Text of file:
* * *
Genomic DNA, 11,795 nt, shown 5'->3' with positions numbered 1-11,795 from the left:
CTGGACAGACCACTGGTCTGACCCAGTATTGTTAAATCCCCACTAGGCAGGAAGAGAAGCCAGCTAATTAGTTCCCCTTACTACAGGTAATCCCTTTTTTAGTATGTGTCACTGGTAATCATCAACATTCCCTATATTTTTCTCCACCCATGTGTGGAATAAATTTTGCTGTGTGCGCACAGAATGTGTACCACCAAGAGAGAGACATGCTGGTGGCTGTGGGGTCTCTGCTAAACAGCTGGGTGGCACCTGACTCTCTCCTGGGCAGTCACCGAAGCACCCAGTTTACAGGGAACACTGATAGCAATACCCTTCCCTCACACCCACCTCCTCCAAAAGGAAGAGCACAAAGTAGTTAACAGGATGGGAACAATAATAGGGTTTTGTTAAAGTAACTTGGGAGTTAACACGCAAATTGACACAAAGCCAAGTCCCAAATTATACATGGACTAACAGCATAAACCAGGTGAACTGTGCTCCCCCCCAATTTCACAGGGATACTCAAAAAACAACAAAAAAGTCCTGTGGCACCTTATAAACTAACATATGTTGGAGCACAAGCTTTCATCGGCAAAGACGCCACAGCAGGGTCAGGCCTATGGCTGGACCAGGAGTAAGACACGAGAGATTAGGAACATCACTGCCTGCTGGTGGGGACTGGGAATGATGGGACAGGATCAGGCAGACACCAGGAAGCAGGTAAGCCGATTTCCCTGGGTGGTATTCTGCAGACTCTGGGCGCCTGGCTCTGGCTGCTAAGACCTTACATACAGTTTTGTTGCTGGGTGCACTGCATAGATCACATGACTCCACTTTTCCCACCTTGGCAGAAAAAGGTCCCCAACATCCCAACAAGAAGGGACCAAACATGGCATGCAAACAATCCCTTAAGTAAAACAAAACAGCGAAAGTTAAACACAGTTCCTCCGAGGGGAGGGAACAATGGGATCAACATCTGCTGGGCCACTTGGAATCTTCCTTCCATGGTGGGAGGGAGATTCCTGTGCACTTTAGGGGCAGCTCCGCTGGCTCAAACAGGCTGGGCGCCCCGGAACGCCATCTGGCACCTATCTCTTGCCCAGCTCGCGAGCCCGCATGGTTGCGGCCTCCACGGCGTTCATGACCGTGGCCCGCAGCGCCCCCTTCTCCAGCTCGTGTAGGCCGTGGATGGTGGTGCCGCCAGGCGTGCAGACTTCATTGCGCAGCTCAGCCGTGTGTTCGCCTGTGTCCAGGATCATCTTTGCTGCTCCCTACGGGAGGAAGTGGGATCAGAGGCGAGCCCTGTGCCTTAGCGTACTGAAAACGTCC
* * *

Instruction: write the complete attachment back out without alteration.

Genomic DNA, 11,795 nt, shown 5'->3' with positions numbered 1-11,795 from the left:
CTGGACAGACCACTGGTCTGACCCAGTATTGTTAAATCCCCACTAGGCAGGAAGAGAAGCCAGCTAATTAGTTCCCCTTACTACAGGTAATCCCTTTTTTAGTATGTGTCACTGGTAATCATCAACATTCCCTATATTTTTCTCCACCCATGTGTGGAATAAATTTTGCTGTGTGCGCACAGAATGTGTACCACCAAGAGAGAGACATGCTGGTGGCTGTGGGGTCTCTGCTAAACAGCTGGGTGGCACCTGACTCTCTCCTGGGCAGTCACCGAAGCACCCAGTTTACAGGGAACACTGATAGCAATACCCTTCCCTCACACCCACCTCCTCCAAAAGGAAGAGCACAAAGTAGTTAACAGGATGGGAACAATAATAGGGTTTTGTTAAAGTAACTTGGGAGTTAACACGCAAATTGACACAAAGCCAAGTCCCAAATTATACATGGACTAACAGCATAAACCAGGTGAACTGTGCTCCCCCCCAATTTCACAGGGATACTCAAAAAACAACAAAAAAGTCCTGTGGCACCTTATAAACTAACATATGTTGGAGCACAAGCTTTCATCGGCAAAGACGCCACAGCAGGGTCAGGCCTATGGCTGGACCAGGAGTAAGACACGAGAGATTAGGAACATCACTGCCTGCTGGTGGGGACTGGGAATGATGGGACAGGATCAGGCAGACACCAGGAAGCAGGTAAGCCGATTTCCCTGGGTGGTATTCTGCAGACTCTGGGCGCCTGGCTCTGGCTGCTAAGACCTTACATACAGTTTTGTTGCTGGGTGCACTGCATAGATCACATGACTCCACTTTTCCCACCTTGGCAGAAAAAGGTCCCCAACATCCCAACAAGAAGGGACCAAACATGGCATGCAAACAATCCCTTAAGTAAAACAAAACAGCGAAAGTTAAACACAGTTCCTCCGAGGGGAGGGAACAATGGGATCAACATCTGCTGGGCCACTTGGAATCTTCCTTCCATGGTGGGAGGGAGATTCCTGTGCACTTTAGGGGCAGCTCCGCTGGCTCAAACAGGCTGGGCGCCCCGGAACGCCATCTGGCACCTATCTCTTGCCCAGCTCGCGAGCCCGCATGGTTGCGGCCTCCACGGCGTTCATGACCGTGGCCCGCAGCGCCCCCTTCTCCAGCTCGTGTAGGCCGTGGATGGTGGTGCCGCCAGGCGTGCAGACTTCATTGCGCAGCTCAGCCGTGTGTTCGCCTGTGTCCAGGATCATCTTTGCTGCTCCCTACGGGAGGAAGTGGGATCAGAGGCGAGCCCTGTGCCTTAGCGTACTGAAAACGTCC